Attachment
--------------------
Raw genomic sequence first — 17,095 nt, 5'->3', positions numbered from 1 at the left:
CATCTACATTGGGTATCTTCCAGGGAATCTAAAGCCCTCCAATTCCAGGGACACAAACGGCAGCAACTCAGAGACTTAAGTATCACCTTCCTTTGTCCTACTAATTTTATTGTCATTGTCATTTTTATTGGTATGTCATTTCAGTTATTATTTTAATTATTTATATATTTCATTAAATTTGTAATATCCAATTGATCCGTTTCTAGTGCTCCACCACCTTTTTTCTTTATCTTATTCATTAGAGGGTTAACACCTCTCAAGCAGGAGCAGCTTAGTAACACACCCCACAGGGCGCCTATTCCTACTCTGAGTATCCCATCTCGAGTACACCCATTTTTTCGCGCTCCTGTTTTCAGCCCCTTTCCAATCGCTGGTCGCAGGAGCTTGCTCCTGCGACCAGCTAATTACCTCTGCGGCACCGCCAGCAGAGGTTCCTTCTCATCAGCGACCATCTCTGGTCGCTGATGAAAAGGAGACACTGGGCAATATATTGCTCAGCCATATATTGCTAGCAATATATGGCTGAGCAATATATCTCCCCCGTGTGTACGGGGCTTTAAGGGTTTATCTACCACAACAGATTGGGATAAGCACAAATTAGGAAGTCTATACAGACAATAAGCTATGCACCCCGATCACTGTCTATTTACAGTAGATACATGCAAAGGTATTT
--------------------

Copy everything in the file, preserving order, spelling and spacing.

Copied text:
Raw genomic sequence first — 17,095 nt, 5'->3', positions numbered from 1 at the left:
CATCTACATTGGGTATCTTCCAGGGAATCTAAAGCCCTCCAATTCCAGGGACACAAACGGCAGCAACTCAGAGACTTAAGTATCACCTTCCTTTGTCCTACTAATTTTATTGTCATTGTCATTTTTATTGGTATGTCATTTCAGTTATTATTTTAATTATTTATATATTTCATTAAATTTGTAATATCCAATTGATCCGTTTCTAGTGCTCCACCACCTTTTTTCTTTATCTTATTCATTAGAGGGTTAACACCTCTCAAGCAGGAGCAGCTTAGTAACACACCCCACAGGGCGCCTATTCCTACTCTGAGTATCCCATCTCGAGTACACCCATTTTTTCGCGCTCCTGTTTTCAGCCCCTTTCCAATCGCTGGTCGCAGGAGCTTGCTCCTGCGACCAGCTAATTACCTCTGCGGCACCGCCAGCAGAGGTTCCTTCTCATCAGCGACCATCTCTGGTCGCTGATGAAAAGGAGACACTGGGCAATATATTGCTCAGCCATATATTGCTAGCAATATATGGCTGAGCAATATATCTCCCCCGTGTGTACGGGGCTTTAAGGGTTTATCTACCACAACAGATTGGGATAAGCACAAATTAGGAAGTCTATACAGACAATAAGCTATGCACCCCGATCACTGTCTATTTACAGTAGATACATGCAAAGGTATTT